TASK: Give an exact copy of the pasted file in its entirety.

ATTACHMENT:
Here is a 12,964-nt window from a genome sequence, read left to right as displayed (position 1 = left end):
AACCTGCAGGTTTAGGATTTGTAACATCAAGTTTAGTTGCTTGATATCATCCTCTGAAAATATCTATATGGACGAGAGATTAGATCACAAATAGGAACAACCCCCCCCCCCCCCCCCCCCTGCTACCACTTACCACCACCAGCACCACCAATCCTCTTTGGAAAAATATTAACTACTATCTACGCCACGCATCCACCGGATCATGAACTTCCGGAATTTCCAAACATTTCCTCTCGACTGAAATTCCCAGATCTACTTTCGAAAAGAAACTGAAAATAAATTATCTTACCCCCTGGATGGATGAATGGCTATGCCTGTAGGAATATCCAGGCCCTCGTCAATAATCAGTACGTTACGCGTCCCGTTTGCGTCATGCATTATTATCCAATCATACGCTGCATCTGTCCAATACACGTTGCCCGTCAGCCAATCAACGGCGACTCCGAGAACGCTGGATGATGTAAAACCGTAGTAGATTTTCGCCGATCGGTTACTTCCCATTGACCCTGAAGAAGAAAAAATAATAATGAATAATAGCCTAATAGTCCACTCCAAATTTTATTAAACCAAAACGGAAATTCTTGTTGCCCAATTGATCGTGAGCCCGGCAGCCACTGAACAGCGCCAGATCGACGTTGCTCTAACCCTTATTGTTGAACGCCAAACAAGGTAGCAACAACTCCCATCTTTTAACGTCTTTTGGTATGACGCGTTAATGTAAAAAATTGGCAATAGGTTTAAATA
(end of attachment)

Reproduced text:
Here is a 12,964-nt window from a genome sequence, read left to right as displayed (position 1 = left end):
AACCTGCAGGTTTAGGATTTGTAACATCAAGTTTAGTTGCTTGATATCATCCTCTGAAAATATCTATATGGACGAGAGATTAGATCACAAATAGGAACAACCCCCCCCCCCCCCCCCCCCTGCTACCACTTACCACCACCAGCACCACCAATCCTCTTTGGAAAAATATTAACTACTATCTACGCCACGCATCCACCGGATCATGAACTTCCGGAATTTCCAAACATTTCCTCTCGACTGAAATTCCCAGATCTACTTTCGAAAAGAAACTGAAAATAAATTATCTTACCCCCTGGATGGATGAATGGCTATGCCTGTAGGAATATCCAGGCCCTCGTCAATAATCAGTACGTTACGCGTCCCGTTTGCGTCATGCATTATTATCCAATCATACGCTGCATCTGTCCAATACACGTTGCCCGTCAGCCAATCAACGGCGACTCCGAGAACGCTGGATGATGTAAAACCGTAGTAGATTTTCGCCGATCGGTTACTTCCCATTGACCCTGAAGAAGAAAAAATAATAATGAATAATAGCCTAATAGTCCACTCCAAATTTTATTAAACCAAAACGGAAATTCTTGTTGCCCAATTGATCGTGAGCCCGGCAGCCACTGAACAGCGCCAGATCGACGTTGCTCTAACCCTTATTGTTGAACGCCAAACAAGGTAGCAACAACTCCCATCTTTTAACGTCTTTTGGTATGACGCGTTAATGTAAAAAATTGGCAATAGGTTTAAATA